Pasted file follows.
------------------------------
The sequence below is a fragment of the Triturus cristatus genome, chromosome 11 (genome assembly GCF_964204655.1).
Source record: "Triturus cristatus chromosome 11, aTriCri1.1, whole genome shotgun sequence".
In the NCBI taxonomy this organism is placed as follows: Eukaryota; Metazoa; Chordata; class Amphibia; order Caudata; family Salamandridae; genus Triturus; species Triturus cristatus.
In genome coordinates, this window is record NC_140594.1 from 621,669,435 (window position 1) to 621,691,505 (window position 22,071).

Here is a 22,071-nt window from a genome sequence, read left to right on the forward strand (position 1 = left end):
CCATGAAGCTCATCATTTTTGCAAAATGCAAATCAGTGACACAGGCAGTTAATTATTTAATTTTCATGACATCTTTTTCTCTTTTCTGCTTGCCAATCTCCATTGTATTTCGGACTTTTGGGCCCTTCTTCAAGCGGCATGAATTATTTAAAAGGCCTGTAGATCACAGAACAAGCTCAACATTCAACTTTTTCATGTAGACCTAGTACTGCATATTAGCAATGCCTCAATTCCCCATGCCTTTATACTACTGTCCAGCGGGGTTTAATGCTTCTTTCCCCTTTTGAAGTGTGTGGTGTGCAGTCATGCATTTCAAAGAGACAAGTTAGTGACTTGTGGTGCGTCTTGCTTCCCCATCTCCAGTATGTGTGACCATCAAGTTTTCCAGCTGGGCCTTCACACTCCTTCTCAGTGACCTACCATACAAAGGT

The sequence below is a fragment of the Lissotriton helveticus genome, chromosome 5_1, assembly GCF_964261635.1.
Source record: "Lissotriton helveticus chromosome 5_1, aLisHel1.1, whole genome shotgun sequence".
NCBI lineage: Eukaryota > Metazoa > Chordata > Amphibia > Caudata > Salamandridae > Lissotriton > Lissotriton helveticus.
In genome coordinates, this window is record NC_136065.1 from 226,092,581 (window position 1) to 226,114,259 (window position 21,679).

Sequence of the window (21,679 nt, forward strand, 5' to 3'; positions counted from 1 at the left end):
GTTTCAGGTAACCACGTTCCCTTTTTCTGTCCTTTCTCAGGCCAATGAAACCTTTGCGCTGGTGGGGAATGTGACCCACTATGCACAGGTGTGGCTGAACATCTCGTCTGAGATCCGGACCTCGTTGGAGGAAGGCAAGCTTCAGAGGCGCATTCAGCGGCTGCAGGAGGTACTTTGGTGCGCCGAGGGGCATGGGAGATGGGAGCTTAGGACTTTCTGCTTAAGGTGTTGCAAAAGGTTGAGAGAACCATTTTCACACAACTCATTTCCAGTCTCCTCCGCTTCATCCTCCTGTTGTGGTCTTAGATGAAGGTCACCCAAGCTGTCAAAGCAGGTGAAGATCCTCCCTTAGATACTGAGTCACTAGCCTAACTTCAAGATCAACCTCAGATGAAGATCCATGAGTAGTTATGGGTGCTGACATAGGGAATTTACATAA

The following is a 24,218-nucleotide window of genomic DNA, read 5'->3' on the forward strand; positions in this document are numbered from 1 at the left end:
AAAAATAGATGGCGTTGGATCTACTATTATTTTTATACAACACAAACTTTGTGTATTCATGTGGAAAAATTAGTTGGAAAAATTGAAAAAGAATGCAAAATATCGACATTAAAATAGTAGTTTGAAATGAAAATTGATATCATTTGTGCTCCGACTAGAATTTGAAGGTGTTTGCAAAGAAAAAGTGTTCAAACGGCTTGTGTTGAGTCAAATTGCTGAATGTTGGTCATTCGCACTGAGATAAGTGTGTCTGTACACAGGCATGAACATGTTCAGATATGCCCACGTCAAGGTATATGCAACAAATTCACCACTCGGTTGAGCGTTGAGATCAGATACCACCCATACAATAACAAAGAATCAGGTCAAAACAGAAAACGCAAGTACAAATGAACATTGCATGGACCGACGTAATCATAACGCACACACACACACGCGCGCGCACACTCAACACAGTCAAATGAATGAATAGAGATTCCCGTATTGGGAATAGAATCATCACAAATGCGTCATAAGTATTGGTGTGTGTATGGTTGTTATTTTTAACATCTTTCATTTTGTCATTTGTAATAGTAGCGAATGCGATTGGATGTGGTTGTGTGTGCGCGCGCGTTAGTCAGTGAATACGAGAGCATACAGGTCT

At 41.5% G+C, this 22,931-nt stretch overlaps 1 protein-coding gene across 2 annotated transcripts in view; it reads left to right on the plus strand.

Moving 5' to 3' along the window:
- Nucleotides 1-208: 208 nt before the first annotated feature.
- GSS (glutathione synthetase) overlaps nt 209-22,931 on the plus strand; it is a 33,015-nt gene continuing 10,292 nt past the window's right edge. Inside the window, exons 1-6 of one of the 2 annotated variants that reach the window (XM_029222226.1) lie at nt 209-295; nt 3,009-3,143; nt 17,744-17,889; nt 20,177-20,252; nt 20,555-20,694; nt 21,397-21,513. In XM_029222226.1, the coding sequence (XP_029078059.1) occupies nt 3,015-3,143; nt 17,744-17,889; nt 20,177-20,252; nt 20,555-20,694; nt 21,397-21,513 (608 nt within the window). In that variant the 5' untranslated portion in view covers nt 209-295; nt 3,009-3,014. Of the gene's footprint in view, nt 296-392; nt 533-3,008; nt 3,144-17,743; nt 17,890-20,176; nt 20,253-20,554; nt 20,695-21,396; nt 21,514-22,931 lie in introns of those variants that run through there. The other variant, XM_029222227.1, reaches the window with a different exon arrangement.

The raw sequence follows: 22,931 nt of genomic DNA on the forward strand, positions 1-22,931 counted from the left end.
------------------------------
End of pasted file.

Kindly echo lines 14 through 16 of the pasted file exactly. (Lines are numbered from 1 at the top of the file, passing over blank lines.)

AAAAATAGATGGCGTTGGATCTACTATTATTTTTATACAACACAAACTTTGTGTATTCATGTGGAAAAATTAGTTGGAAAAATTGAAAAAGAATGCAAAATATCGACATTAAAATAGTAGTTTGAAATGAAAATTGATATCATTTGTGCTCCGACTAGAATTTGAAGGTGTTTGCAAAGAAAAAGTGTTCAAACGGCTTGTGTTGAGTCAAATTGCTGAATGTTGGTCATTCGCACTGAGATAAGTGTGTCTGTACACAGGCATGAACATGTTCAGATATGCCCACGTCAAGGTATATGCAACAAATTCACCACTCGGTTGAGCGTTGAGATCAGATACCACCCATACAATAACAAAGAATCAGGTCAAAACAGAAAACGCAAGTACAAATGAACATTGCATGGACCGACGTAATCATAACGCACACACACACACGCGCGCGCACACTCAACACAGTCAAATGAATGAATAGAGATTCCCGTATTGGGAATAGAATCATCACAAATGCGTCATAAGTATTGGTGTGTGTATGGTTGTTATTTTTAACATCTTTCATTTTGTCATTTGTAATAGTAGCGAATGCGATTGGATGTGGTTGTGTGTGCGCGCGCGTTAGTCAGTGAATACGAGAGCATACAGGTCT

At 41.5% G+C, this 22,931-nt stretch overlaps 1 protein-coding gene across 2 annotated transcripts in view; it reads left to right on the plus strand.

Moving 5' to 3' along the window: